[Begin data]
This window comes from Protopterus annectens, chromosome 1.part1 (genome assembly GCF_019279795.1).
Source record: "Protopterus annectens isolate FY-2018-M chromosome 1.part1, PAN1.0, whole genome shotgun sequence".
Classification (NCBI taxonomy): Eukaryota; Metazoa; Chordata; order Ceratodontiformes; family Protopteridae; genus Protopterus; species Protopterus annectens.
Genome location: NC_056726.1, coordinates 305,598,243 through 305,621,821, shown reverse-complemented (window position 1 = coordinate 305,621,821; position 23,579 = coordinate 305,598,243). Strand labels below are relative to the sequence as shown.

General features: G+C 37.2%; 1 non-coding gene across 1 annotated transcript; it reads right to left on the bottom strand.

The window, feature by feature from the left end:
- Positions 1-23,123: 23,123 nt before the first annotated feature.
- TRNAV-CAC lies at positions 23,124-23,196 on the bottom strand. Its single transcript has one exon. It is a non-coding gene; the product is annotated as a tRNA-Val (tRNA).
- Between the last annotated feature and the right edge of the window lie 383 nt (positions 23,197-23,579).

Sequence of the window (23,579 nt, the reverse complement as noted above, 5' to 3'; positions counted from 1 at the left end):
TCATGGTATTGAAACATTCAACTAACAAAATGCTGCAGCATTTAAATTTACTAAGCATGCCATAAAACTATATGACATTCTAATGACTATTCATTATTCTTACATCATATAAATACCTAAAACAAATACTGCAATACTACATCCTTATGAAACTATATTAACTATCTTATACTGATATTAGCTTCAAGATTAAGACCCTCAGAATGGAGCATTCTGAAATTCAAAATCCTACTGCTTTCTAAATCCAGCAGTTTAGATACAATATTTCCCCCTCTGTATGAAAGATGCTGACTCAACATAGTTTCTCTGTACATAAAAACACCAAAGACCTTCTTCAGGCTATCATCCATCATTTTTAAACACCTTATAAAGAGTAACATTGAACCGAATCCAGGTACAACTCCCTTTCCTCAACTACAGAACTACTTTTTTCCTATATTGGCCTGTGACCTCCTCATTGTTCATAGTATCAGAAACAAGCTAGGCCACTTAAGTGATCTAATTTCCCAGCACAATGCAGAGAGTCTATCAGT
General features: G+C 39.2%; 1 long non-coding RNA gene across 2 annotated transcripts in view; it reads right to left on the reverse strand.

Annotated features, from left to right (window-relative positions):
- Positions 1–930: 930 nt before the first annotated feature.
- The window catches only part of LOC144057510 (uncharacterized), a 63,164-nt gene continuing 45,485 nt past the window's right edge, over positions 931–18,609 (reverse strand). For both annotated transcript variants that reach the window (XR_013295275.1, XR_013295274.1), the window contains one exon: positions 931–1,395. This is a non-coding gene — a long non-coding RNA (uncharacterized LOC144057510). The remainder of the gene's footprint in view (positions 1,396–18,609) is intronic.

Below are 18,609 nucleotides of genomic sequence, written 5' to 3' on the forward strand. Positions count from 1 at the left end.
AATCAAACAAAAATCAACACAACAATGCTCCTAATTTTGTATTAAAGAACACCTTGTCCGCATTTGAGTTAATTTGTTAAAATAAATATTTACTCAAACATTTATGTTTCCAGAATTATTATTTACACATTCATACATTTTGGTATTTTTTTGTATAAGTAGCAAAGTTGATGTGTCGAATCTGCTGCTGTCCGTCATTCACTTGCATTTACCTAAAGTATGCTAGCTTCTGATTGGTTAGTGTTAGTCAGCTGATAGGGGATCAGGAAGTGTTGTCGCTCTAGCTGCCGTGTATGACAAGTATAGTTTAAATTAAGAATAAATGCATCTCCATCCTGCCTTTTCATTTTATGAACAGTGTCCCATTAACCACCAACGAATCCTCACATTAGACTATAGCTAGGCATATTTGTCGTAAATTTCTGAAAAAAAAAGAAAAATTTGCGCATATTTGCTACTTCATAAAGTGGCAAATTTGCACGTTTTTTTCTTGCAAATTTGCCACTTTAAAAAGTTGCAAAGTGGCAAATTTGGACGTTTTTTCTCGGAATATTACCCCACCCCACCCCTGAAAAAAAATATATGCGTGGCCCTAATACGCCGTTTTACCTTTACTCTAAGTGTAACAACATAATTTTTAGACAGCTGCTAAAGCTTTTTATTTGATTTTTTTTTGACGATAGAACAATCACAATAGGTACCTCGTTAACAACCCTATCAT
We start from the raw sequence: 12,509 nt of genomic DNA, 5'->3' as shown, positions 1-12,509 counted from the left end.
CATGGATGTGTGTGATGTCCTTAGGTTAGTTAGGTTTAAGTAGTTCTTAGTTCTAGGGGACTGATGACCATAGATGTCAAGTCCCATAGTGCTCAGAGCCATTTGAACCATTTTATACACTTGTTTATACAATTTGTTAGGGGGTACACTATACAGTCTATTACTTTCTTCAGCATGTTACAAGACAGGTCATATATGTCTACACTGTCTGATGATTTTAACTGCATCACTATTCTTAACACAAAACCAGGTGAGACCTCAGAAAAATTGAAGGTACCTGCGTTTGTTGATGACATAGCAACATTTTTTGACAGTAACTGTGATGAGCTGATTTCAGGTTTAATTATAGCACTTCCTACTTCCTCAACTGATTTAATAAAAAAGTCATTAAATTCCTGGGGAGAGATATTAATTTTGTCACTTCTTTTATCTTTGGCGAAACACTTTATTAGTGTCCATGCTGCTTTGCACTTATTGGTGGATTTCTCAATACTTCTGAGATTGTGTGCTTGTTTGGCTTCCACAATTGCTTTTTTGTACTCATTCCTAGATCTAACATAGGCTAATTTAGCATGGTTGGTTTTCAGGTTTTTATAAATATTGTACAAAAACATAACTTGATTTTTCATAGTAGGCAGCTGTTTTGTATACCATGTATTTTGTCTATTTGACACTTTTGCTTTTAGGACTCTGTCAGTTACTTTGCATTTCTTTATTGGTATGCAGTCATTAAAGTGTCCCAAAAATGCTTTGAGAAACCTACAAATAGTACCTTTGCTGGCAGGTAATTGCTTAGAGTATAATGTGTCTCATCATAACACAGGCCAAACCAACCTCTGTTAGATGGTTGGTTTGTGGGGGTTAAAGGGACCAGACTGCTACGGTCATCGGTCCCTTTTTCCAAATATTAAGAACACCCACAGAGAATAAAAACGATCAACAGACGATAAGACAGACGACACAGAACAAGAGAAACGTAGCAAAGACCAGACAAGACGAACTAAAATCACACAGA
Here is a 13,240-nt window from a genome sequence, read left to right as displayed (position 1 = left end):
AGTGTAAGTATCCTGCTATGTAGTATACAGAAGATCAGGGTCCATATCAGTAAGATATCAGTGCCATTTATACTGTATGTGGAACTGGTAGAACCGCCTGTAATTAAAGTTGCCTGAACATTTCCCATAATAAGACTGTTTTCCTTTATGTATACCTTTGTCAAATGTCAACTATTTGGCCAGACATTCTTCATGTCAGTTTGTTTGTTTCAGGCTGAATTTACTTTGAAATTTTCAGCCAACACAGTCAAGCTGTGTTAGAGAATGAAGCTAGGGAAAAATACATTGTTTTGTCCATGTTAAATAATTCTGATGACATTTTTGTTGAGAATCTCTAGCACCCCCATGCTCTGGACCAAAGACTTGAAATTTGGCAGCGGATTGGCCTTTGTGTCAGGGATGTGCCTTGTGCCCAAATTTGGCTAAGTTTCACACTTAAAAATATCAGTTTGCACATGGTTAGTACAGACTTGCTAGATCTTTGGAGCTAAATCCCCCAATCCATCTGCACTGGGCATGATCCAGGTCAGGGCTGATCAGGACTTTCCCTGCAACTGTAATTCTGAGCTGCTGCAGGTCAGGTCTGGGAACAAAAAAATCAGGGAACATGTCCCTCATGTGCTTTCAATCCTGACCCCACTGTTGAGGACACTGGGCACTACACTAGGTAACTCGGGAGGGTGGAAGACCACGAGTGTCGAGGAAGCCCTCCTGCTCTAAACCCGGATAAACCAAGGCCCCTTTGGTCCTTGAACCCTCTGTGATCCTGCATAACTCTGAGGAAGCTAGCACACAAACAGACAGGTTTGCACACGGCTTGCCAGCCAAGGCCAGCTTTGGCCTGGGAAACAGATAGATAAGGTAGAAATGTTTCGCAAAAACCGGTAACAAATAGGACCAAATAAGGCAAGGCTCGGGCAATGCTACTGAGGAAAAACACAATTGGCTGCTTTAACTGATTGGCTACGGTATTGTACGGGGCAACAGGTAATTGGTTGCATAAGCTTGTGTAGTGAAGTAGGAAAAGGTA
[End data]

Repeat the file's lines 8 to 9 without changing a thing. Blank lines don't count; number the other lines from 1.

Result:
- TRNAV-CAC lies at positions 23,124-23,196 on the bottom strand. Its single transcript has one exon. It is a non-coding gene; the product is annotated as a tRNA-Val (tRNA).
- Between the last annotated feature and the right edge of the window lie 383 nt (positions 23,197-23,579).